When thinking of traveling abroad with kids, you might find yourself in one of two camps: why take them on a big vacation when they’re so young and won’t remember? Or, why not?
It's easy to understand why parents would hesitate to travel, particularly with young children. We’ve traveled to 21 different countries after living abroad for seven years. Most of those trips were with a baby, a toddler or both! Here are some of the things we learned along the way.
Traveling with young ones opens the world to you
Yes, you might miss more time spent at museums, fancy restaurants or late nights out; however, you will see how other cultures regard children. It can make travel more personal. If your children are young enough to not remember, be sure to take pictures and reminisce with them over the years. Storytelling is a valuable learning process and children carry those memories in a different way.
Research the available accommodations
First and foremost, you need to prepare. Research your destination and needs based on the age of your children. Traveling with a baby requires more than with older children. I suggest staying at an accommodation with a kitchen and washing machine, if you can. This way, your family can store and cook food and wash clothing without paying a fortune. You’ll also want to determine your transportation needs. With children still in car seats, choose destinations with good public transportation options.
Pack well, but pack lightly
Once you know where you’re going, you’ll need to pack appropriately. With children in tow, try to pack as lightly as possible. After five years of family travel, we took a three-week European vacation with two carry-ons and two backpacks. The ease of getting around was amazing! An easily foldable, lightweight stroller—plus a gate check bag for it—is also a must. Of course, the stroller is for tired kids, but doubles as a luggage cart, if needed.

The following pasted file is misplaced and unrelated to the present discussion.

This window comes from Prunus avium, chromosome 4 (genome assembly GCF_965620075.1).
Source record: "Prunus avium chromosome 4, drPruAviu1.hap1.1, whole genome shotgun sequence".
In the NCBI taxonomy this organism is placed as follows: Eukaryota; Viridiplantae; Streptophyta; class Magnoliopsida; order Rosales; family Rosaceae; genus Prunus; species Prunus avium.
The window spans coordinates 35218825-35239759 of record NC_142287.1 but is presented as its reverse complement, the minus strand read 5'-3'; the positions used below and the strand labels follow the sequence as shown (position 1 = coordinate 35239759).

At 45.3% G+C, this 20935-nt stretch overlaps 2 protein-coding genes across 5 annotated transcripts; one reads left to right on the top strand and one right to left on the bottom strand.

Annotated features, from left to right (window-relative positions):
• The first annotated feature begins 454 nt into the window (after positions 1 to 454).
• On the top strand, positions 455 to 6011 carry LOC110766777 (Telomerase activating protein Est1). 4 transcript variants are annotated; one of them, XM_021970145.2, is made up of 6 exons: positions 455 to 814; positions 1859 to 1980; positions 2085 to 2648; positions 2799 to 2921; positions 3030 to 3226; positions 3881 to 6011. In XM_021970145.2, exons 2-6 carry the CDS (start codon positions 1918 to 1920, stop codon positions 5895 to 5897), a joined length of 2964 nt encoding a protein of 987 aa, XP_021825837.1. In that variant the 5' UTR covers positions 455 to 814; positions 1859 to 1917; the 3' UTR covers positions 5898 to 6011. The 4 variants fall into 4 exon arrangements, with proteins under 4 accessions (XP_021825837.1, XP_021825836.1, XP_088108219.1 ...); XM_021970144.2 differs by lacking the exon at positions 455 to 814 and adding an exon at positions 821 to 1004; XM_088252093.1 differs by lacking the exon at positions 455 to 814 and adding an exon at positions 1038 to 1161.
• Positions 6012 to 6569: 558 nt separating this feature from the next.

Have a plan, but stay flexible
When you arrive at your destination, relax! And lower your expectations. Things won’t go as planned, but that’s OK. Prioritize the most important sights and go when your children are calm. Call it quits when things aren’t working out, value impromptu exploration, and try to find places for the kids, too. Playground visits and children’s museums are fun and usually free! Plus, you’ll get a view at how other cultures teach their children.
Buy souvenirs to preserve the memories
Buying the kids a toy is inevitable, so I like to make it something relevant to the location: a tuk tuk from Thailand, a dala horse from Sweden, or a singing plush camel from the Middle East. These are representations of the culture, and memories of what we learned about during our visit. Illustrated children’s books in different languages also make beautiful souvenirs.
Traveling abroad with children isn’t easy, but it’s worth considering. Children prepare you for an entirely different look at things that add value to international travel—more wonder to experience, more questions to answer, and undoubtedly, more family connection to enjoy.